Going from Dirty to Sexy – the NEW Image of Logistics - Part 1

The ‘Cargo Climate Care’ Conference organized by Lufthansa Cargo last Thursday in Frankfurt clearly demonstrated a surprising change in the industry’s image: from negative to positive. The new direction was more clearly elaborated on by experts at LH Cargo’s event in Frankfurt.
We summarize the results in different pieces.

Gunnar Gburek  /  courtesy BME
Gunnar Gburek / courtesy BME

The meeting, one of the most efficient and rewarding ever held on this sensitive subject in terms of seriousness and intensity, offered a multitude of in-depth insights into the world of green and clean logistics including an array of paths on how to get to more eco-friendly transportation.  

Don’t just talk, act!
The experts sent out a univocal signal right at the beginning of the symposium: green logistics is meanwhile much more than just a catchy slogan. It reflects holistic environmental thinking in addition to increasingly driving industrial decision makers to take adequate action in order to stop global warming by reducing CO2 emissions wherever and whenever possible. This was the consensus of opinion.
This ‘save the earth’ attitude in both commercial and individual conviction is shown in an increasing number of tenders issued by car produces like BMW, retail giants such as Wal-Mart, Tesco and others, who now demand sustaining green solutions from their partners in transportation from beginning to end. 
Should they fail to deliver convincing concepts, they are out of the biz. Actually, this strong buying power exercised by a growing number of shippers, pushing forwarders and airlines towards greener practices, is a key driver for giving the environmental ballgame a new eco-friendly turf - step by step.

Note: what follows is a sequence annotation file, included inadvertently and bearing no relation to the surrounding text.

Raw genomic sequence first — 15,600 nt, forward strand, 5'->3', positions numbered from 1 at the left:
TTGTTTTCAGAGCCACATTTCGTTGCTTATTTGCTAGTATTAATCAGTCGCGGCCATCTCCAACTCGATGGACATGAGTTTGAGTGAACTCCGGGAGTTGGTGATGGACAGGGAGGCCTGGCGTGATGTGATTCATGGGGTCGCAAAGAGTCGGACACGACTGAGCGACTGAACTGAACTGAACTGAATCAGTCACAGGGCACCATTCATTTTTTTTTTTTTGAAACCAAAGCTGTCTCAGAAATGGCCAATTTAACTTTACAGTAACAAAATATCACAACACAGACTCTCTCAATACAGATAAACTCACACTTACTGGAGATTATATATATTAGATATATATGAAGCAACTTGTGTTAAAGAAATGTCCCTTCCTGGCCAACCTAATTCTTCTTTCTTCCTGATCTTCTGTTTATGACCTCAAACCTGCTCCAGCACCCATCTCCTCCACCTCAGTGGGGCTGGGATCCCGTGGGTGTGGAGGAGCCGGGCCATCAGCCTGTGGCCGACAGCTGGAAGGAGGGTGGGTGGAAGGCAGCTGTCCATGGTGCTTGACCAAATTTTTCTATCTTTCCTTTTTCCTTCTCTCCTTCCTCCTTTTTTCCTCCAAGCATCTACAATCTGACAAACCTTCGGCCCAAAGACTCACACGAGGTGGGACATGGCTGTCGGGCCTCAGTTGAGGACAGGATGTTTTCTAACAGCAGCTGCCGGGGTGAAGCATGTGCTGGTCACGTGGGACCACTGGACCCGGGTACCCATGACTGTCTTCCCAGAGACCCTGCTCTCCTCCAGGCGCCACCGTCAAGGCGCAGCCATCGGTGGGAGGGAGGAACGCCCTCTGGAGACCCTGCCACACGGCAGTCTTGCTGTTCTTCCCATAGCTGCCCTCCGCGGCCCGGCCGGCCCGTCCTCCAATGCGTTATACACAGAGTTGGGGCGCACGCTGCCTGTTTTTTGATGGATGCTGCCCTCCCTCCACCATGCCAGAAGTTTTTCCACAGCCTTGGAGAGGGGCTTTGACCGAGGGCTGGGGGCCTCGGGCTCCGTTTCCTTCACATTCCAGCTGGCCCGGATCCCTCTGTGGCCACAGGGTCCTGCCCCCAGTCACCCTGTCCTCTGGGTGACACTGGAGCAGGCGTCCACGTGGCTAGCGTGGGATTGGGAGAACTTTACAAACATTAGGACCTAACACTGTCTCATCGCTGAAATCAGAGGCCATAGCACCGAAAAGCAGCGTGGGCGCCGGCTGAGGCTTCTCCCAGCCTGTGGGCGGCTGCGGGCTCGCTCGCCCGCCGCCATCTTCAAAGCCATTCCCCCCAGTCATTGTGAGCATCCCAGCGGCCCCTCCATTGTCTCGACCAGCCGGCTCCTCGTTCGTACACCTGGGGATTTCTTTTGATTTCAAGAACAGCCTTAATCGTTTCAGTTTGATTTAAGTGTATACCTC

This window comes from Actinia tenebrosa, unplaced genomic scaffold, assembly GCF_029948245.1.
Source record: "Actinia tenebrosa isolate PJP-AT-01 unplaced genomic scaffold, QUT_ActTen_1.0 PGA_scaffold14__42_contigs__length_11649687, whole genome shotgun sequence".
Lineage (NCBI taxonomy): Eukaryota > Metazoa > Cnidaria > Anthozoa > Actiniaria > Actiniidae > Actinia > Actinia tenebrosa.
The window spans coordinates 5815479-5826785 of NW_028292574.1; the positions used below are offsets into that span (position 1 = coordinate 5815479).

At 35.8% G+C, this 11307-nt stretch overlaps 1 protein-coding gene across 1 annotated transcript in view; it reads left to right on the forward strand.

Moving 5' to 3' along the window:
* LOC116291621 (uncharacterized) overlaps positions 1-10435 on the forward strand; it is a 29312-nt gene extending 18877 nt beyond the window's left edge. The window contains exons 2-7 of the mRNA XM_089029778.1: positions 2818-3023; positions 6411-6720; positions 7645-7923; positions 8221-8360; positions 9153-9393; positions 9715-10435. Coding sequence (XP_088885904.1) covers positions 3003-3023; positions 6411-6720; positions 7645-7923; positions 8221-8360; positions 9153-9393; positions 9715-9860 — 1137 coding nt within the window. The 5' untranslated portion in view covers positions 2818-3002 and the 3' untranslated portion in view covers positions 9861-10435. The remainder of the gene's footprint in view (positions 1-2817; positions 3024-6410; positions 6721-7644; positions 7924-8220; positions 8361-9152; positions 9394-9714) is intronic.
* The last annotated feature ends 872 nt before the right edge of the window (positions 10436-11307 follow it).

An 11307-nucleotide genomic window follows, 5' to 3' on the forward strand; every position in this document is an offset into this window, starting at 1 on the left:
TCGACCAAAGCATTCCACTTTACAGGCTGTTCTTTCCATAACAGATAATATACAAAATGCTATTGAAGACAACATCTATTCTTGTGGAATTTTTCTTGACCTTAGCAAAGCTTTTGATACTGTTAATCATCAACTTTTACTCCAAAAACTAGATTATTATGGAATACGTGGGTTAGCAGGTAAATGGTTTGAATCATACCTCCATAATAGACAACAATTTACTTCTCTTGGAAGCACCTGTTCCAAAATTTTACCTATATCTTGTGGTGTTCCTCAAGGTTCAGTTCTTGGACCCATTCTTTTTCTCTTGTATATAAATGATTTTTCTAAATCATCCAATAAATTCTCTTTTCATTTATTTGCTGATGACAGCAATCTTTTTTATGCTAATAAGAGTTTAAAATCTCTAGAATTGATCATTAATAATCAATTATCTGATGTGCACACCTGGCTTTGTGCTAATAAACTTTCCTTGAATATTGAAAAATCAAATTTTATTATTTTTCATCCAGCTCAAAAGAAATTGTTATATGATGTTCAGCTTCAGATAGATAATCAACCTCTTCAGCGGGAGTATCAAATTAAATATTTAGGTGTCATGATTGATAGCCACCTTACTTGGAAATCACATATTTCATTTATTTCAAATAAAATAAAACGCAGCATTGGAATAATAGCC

Experts discussing climate issues (l>r): Karl-Rudolph Rupprecht LH Cargo, Lucia Reisch, Copenhagen Business School, Ingo Schoenheit, Imug Institute  /  source: hs
Experts discussing climate issues (l>r): Karl-Rudolph Rupprecht LH Cargo, Lucia Reisch, Copenhagen Business School, Ingo Schoenheit, Imug Institute / source: hs

A positive image change for logistics
All panelists and speakers at the meeting agreed: it is absolutely legitimate that this new green focus serves primarily the purpose of setting the firms and their brands in the best possible light. However, the outcome of this strategic focus on environmental issues by consignees as well as consignors is changing the image of the transport industry in a positive way – ending the long-standing dirty, noisy and smelly era of the boogeyman, painting logistics in much more attractive green colors. “Ever since the introduction of drones the logistics sector has raised a lot of awareness, gradually increased its acceptability and – most importantly – has gotten itself a new, sexy public image,” said Gunnar Gburek, Head of Logistics at Germany’s Association of Material Management BME, to the 120 participants of Lufthansa Cargo’s ‘Climate’ meeting. 

Consumers become increasingly ecologically sensitive
At the other end of the supply chain it is the fast growing number of consumers, which are changing their purchasing habits, turning to Fair Trade and organic products or even requesting car seat upholstery made of vegan materials, LH Cargo’s VP Product Management Monika Wiederhold illustrated.
In the meantime the new and growing positive image of logistics has reached the rating agencies. “In the past, portfolio managers invested in businesses that promised high profits at little risk. Today they are also asking for ethical aspects, if their expenditures fit their own corporate values and what exactly their money will be used for if transferred to foreign countries,” explained Ingo Schoenheit, Chairman of Imug Consultancy. This was confirmed by Lucia Reisch of the Copenhagen Business School: “Logistics firms offering green supply chains are gaining reputation and boosting their market value.” 

Heiner Siegmund  /  Michael Taweel

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